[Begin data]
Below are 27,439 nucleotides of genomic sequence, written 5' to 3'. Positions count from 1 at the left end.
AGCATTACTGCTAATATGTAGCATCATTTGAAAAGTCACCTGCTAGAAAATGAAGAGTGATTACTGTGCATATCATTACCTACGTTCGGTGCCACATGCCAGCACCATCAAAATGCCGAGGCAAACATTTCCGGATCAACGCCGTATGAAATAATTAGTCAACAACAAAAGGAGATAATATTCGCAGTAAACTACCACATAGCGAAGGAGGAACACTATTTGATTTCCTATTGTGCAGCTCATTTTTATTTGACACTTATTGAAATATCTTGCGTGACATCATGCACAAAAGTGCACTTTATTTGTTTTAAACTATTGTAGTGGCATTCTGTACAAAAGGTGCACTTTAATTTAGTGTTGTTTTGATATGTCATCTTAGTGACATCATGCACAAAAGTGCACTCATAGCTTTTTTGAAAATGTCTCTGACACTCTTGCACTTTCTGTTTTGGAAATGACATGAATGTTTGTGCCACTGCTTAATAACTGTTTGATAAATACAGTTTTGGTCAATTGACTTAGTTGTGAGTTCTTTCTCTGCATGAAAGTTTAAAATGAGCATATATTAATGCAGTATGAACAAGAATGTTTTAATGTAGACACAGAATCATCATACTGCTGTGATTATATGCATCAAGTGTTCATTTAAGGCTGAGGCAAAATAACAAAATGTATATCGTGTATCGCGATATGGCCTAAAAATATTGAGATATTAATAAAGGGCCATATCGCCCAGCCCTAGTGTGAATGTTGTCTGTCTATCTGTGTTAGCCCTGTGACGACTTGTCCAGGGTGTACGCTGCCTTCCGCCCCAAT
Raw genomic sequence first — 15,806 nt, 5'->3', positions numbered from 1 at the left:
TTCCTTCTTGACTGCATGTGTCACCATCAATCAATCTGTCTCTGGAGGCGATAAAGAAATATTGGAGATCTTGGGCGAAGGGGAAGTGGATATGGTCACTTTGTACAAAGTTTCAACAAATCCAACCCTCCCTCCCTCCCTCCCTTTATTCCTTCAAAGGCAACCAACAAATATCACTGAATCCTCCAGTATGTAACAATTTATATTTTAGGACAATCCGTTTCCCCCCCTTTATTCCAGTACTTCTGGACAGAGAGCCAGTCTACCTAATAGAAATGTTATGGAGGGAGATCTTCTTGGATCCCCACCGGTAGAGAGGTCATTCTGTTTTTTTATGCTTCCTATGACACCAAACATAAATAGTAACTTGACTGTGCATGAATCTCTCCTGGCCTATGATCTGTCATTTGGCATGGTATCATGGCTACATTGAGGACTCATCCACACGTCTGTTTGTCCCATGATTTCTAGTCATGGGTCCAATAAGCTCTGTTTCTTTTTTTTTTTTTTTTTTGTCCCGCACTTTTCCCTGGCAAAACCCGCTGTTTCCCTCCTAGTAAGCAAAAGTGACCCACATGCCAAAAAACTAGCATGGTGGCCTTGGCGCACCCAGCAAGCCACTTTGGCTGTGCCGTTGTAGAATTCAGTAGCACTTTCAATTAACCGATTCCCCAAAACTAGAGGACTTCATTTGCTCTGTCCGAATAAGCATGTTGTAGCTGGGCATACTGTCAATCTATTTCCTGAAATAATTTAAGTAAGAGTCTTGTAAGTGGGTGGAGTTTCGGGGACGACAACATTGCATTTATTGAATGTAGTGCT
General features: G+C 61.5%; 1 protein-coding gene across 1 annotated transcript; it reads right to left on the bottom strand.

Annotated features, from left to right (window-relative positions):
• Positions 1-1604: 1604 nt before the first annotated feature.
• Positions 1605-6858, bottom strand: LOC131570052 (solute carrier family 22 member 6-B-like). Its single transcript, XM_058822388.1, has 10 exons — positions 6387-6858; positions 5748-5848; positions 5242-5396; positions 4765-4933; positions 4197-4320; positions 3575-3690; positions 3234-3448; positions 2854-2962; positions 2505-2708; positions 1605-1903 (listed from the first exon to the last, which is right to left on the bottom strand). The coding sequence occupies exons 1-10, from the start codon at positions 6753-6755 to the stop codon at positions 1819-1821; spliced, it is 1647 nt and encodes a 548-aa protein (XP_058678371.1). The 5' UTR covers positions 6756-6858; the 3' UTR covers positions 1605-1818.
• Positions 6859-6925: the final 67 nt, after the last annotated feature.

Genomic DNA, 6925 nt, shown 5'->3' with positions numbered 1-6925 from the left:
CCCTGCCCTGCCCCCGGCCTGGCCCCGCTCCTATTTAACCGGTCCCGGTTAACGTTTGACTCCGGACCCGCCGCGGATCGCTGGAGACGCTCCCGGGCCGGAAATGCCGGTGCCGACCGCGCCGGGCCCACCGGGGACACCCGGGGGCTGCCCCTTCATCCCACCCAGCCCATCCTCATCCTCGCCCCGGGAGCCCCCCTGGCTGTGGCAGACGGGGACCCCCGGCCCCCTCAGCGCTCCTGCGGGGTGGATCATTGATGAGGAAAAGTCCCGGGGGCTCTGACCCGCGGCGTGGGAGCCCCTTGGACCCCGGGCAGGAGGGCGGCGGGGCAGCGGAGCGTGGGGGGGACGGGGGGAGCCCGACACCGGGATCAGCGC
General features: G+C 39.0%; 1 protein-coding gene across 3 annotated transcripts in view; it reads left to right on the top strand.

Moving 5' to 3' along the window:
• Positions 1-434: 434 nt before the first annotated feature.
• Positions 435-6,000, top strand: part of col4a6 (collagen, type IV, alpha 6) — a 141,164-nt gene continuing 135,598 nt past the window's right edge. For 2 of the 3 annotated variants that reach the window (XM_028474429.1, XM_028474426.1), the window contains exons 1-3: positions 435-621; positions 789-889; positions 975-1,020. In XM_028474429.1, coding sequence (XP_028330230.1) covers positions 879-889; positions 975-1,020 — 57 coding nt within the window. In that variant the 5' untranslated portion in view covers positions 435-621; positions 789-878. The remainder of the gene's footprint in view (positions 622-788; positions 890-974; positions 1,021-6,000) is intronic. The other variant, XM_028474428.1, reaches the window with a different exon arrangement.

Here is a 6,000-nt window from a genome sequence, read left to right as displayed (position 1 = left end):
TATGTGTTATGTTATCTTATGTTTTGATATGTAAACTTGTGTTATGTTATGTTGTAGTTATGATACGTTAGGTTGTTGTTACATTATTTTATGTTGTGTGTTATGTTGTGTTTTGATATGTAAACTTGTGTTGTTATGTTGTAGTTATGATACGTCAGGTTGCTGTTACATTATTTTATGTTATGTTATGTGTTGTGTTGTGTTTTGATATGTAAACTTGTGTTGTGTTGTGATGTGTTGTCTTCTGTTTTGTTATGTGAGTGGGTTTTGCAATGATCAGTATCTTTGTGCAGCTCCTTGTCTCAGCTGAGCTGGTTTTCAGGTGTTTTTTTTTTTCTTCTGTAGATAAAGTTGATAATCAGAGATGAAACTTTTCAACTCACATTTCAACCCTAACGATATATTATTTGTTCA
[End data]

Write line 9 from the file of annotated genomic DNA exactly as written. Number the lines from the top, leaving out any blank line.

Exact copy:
• Positions 6859-6925: the final 67 nt, after the last annotated feature.